Difference between ‘/’ and ‘//’ in Python division

Let’s try to understand the difference between the ‘/’ and the ‘//’ operators used for division in the Python. Before getting there first, let’s take a quick look into what is the need for a division operator.

What is a division operator in Python?

Python programming language provides various arithmetic operators. Arithmetic operators are operators that help in performing arithmetic operations between two operands (numbers). One such arithmetic operation is the division operation.

It provides the quotient of the two input operands as the output. The number before the operator is considered the dividend while the number that comes after the operator is considered the divisor.

Difference between the ‘/’ and the ‘//’ division operators in Python

There are two ways to carry out division in Python with a slight difference in the output. Let’s look at both of them in detail.

1. Performing division using the ‘/’ operator

This method of division is considered as the ‘classic division’. The ‘/’ single slash carries out the float division. The output of this operator is always a quotient with a float datatype. The output remains float even if the input numbers are integer values. Even the sign of the input operands doesn’t matter about the output.

Examples

#integer input
x1 = 15
y1 = 6
print(x1/y1)

Output

#float input
x2 = 15.0
y2 = 3.0
print(x2/y2)

Output

Note that in both of the above cases, the output is the same even when the input datatypes are different.

#negative input
x3 = -15
y3 = 2
print(x3/y3)

2. Performing division using the ‘//’ operator

This method of division is considered the ‘true division’. The ‘//’ double slash carries out integer division which is also known as floor division. The output of this operator will be the quotient rounded off to the closest whole number. For example, 15 divided by 6 is actually 2.5 but it gets rounded off to 2.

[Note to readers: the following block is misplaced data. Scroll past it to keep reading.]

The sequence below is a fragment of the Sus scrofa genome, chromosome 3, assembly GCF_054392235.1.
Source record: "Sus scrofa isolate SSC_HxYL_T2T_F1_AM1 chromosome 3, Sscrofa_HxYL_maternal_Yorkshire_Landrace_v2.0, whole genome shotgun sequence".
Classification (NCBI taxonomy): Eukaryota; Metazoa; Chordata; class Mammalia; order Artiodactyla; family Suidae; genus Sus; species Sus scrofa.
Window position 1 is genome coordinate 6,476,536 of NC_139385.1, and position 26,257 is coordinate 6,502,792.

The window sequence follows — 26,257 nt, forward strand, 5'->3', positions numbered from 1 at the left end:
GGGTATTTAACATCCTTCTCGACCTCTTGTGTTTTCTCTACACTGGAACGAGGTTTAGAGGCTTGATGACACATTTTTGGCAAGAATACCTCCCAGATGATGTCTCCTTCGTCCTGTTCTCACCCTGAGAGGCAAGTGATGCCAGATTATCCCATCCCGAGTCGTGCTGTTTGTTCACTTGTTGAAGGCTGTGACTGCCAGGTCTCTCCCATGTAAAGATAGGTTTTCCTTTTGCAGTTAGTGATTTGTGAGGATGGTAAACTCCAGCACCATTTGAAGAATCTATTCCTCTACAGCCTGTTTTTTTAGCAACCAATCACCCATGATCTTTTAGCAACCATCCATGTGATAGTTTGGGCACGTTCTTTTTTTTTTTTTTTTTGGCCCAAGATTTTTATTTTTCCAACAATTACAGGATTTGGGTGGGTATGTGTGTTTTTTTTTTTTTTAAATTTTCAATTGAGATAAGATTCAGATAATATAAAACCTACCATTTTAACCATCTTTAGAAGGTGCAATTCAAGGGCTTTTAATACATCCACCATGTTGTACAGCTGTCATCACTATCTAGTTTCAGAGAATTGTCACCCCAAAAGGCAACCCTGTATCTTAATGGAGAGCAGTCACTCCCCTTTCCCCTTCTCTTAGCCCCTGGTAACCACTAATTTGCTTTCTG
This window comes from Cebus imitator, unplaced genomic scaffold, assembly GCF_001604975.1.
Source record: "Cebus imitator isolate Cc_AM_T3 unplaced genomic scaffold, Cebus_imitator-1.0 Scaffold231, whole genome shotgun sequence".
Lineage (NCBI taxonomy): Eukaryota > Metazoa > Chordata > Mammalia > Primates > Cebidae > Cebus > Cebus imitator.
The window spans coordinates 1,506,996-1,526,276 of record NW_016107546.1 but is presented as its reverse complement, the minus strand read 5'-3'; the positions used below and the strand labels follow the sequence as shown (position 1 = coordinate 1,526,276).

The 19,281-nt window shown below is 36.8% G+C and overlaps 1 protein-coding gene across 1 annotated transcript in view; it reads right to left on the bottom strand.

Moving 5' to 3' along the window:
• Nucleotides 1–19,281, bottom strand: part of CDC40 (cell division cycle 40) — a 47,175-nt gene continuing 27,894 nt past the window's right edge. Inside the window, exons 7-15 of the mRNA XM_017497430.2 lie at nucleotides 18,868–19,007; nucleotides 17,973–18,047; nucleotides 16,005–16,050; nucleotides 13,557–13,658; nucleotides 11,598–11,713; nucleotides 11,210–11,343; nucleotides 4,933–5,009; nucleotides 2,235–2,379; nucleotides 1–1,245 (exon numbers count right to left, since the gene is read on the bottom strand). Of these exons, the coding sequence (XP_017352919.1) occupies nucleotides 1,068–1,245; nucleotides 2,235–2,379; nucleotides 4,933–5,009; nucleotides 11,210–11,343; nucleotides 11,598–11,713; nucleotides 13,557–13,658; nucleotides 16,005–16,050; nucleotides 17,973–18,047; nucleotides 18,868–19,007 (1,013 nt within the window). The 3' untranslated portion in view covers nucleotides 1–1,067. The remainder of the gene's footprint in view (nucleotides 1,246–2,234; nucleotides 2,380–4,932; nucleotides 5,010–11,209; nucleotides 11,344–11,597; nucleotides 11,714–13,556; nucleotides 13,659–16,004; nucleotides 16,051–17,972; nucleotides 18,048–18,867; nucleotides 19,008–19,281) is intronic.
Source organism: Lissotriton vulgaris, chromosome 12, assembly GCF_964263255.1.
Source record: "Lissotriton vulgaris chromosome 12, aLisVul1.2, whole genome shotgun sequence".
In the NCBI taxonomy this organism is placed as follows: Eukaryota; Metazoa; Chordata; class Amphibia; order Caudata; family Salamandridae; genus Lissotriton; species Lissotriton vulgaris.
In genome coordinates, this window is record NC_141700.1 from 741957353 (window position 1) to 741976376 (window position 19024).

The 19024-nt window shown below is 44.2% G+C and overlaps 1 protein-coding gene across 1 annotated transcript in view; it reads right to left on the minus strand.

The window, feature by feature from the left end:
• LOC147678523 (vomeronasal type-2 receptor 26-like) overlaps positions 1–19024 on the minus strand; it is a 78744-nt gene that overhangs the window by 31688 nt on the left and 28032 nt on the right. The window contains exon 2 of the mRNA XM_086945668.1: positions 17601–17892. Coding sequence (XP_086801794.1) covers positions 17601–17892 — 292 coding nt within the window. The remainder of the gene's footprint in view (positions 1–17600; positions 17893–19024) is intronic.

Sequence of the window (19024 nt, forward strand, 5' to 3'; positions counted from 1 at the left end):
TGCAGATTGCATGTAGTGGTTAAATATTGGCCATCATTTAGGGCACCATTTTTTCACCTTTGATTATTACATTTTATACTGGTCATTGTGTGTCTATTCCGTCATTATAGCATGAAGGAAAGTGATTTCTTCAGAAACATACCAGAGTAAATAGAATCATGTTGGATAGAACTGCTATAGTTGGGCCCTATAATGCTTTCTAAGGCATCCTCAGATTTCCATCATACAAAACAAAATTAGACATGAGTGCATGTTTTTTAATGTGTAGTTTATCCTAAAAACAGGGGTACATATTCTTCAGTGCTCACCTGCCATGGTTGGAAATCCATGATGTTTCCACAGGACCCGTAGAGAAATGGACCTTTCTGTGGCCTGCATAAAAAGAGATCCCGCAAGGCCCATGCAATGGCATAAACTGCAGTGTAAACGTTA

The data type of the output, in this case, is an integer for integer input whereas floating for float input. In the case of the negative input number, the output is rounded off to the larger side. For example, -15 divided by 6 is -2.5, since the quotient has a negative sign assigned to it, the output of floor division will get rounded off to -3 (remember not -2.)

The working of this operator is the same as that of math.floor function

Examples

#integer input
x1 = 15
y1 = 6
print(x1//y1)

Output

#float input
x2 = 15.0
y2 = 6
print(x2//y2)

Output

#negative input
x2 = 15.0
y2 = 6
print(x2//y2)

Output

Note that when a negative value is passed as input, in floor division the greater integer number is in the output.

What is the need for two operators for division?

• The classic division operator is considered to be a single slash in python. Though it carries out proper division, the problem is it returns floating output even for integer and long input values and this might cause an error in some situations. Many functions for example range() expects integer as the data type of the output and passing integer values with the ‘/’ operator will be syntactically correct but will surely raise TypeError as the output will not have an acceptable data type.
• On the other hand the double slash operator ‘//’ always rounds off the quotient of the input value. This might cause mathematical errors in a situation where precise values and no approximation is expected. A very convenient alternative for this is to use the round() function or the floor() function and pass the classic division as it will yield the same results.

Note the above discussed differences are observed in Python 3.x series and not in the previous versions. in Python 2.x series ‘/’ is neither floor division nor true division. When both arguments are int, ‘/’ is floor division; however, if either argument is a float, it is true division.

Summary

In conclusion, to solve the ambiguity problems there are two methods in Python to carry out division operations. The big question is which operator to prefer. It completely depends on the situation and the type of output expected.

To view more such detailed and easy-to-understand articles on Python programming language click here!

Reference

https://peps.python.org/pep-0238/